CODY, Wyo. — New drone technology, created by an aerospace engineering company based in Powell, is looking to help spot noxious weeds near Yellowstone National Park.
Those weeds are harmful to wildlife, and if they were to spread into the park, it could damage the ecosystem.
Park County weed and pest supervisor Mary Mckinney knows just how devastating the spread of these noxious weeds would be.
"What we have here is Leafy Spurge," Mckinney said. "It's basically an ecosystem changer. It is especially toxic to wildlife and domestic animals."
Mckinney said that while most people only have to worry about weeds in their own backyard, her role as supervisor is to protect the nearly 4 million acres that make up Park County.
"By Wyoming statute, it is our duty to protect not just our land but the land adjacent to us," Mckinney said. "It's not like protecting your backyard. We're trying to protect everybody's backyard, which is our public lands."
Part of that pressure is because Park County borders Yellowstone National Park. Mckinney said that typically her team spots these weeds by hiking the area or by horseback, but that it is a lot of ground to cover, and they simply can't get to it all.
"Imagine millions of acres," Mckinney said. "Even on horseback, we simply can't cover it all."
But a new technological development could soon make their jobs much easier. Thomas Rullman, owner and creator of GT Aeronautics, has been working on building a drone that could scope out the area since 2016.
"If we can spot it from the air, we can just give them the (latitude and longitude) of it," Rullman said. "Then they'll know where to go and we'll be able to see it right there."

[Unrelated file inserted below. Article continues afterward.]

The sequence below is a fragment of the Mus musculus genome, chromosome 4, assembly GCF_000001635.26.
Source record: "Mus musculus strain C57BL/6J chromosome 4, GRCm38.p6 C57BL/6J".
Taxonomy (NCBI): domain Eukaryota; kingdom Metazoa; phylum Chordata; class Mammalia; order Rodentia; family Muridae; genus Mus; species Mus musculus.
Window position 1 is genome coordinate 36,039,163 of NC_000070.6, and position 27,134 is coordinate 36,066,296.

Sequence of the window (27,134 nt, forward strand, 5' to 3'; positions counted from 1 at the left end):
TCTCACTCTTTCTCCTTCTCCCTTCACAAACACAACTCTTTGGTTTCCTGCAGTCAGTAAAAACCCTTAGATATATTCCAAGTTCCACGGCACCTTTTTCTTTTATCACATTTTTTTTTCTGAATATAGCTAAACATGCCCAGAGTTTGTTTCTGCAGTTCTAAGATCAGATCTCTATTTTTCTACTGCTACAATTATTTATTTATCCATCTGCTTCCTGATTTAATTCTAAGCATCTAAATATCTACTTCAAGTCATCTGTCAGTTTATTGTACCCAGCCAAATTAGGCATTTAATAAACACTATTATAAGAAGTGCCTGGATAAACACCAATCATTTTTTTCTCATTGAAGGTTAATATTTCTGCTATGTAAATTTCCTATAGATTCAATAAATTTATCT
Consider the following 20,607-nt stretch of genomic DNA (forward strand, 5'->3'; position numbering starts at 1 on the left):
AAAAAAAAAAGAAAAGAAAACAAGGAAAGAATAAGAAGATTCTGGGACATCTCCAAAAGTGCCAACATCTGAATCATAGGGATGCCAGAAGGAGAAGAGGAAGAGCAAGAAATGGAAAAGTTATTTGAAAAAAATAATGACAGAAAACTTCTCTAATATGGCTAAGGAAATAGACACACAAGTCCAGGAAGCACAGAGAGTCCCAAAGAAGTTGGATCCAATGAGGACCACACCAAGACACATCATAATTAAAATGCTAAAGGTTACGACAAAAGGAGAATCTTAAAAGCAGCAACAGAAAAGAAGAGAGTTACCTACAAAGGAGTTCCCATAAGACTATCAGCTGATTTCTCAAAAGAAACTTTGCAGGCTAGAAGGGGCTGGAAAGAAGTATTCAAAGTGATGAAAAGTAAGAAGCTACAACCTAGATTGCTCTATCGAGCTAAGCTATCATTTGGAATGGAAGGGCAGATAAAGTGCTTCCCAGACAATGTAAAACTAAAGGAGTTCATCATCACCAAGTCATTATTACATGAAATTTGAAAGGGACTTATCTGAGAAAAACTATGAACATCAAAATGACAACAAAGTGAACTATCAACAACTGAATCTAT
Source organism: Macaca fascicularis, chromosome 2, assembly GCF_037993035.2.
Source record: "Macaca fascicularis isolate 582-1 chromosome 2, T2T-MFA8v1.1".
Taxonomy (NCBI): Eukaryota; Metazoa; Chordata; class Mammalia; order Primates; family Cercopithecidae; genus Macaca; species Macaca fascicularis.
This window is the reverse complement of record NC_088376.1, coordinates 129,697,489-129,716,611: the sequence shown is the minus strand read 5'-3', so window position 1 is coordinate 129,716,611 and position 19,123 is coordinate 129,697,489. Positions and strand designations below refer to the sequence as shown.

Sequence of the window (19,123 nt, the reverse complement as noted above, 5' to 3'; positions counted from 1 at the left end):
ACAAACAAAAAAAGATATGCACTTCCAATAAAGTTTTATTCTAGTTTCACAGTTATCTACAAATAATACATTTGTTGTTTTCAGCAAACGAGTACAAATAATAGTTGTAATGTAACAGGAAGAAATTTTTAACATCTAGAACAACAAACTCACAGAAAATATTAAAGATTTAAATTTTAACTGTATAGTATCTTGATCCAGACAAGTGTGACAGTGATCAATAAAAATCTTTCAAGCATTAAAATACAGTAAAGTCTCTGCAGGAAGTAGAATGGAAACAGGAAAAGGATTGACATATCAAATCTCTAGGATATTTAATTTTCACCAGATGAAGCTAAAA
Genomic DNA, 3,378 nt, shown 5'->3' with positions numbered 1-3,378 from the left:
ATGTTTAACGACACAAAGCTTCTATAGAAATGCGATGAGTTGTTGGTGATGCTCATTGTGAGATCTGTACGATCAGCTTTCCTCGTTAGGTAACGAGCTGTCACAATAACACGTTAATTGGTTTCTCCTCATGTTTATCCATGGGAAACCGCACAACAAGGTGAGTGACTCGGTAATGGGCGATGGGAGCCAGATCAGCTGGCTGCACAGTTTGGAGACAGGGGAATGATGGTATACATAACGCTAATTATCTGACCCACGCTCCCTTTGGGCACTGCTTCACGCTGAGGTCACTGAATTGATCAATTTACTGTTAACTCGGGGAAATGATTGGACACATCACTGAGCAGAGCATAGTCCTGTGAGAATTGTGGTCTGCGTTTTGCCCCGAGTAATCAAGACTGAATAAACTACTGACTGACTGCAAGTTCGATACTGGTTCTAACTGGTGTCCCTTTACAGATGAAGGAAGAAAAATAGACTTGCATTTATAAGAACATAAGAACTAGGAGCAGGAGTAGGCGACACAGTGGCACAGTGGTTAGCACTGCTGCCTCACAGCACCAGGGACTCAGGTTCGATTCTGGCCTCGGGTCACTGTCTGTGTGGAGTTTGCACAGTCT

Rullman, a former Navy pilot, said that the project has been filled with many trial and errors, but that this impact could be huge for not just Park County but all of Wyoming.
"If this is as cost-efficient and time-efficient as we think it'll be, we have every intention of making it available for surrounding communities," Rullman said.
Leafy Spurge is typically easy to spot because when it blooms it becomes a neon-yellow. Rullman's hope is that his drone, which is built like a mini-aircraft and has a camera, will be able to easily see the bloom from the skies.
"Sometimes, this leafy spurge is in a large field," Rullman said. "So, you see a large growth of it. That's really what you're trying to kill. You want to get these little, tiny spots, too, but ideally you want to take out the big stuff."
Rullman said that there are adjustments that still need to be made. Specifically, the type of motor and camera the plane is equipped with could be improved. Currently, the image is a little fuzzy.
Mckinney said the impact on their day-to-day lives would be massive.
"Being able to survey vast acres with the equipment that's available from Tom and his company, that's definitely going to allow us a better resource and a better use of our time," Mckinney said. "It'll be great because then we know exactly where we need to go to terminate what weeds we deem necessary."
Rullman said that the goal is to have the drone properly equipped and ready for takeoff next spring.
"For me, designing the right aircraft and putting it all together, it takes obviously years," Rullman said. "To see it culminate, into helping whatever entity that reached out to us is an awesome feeling."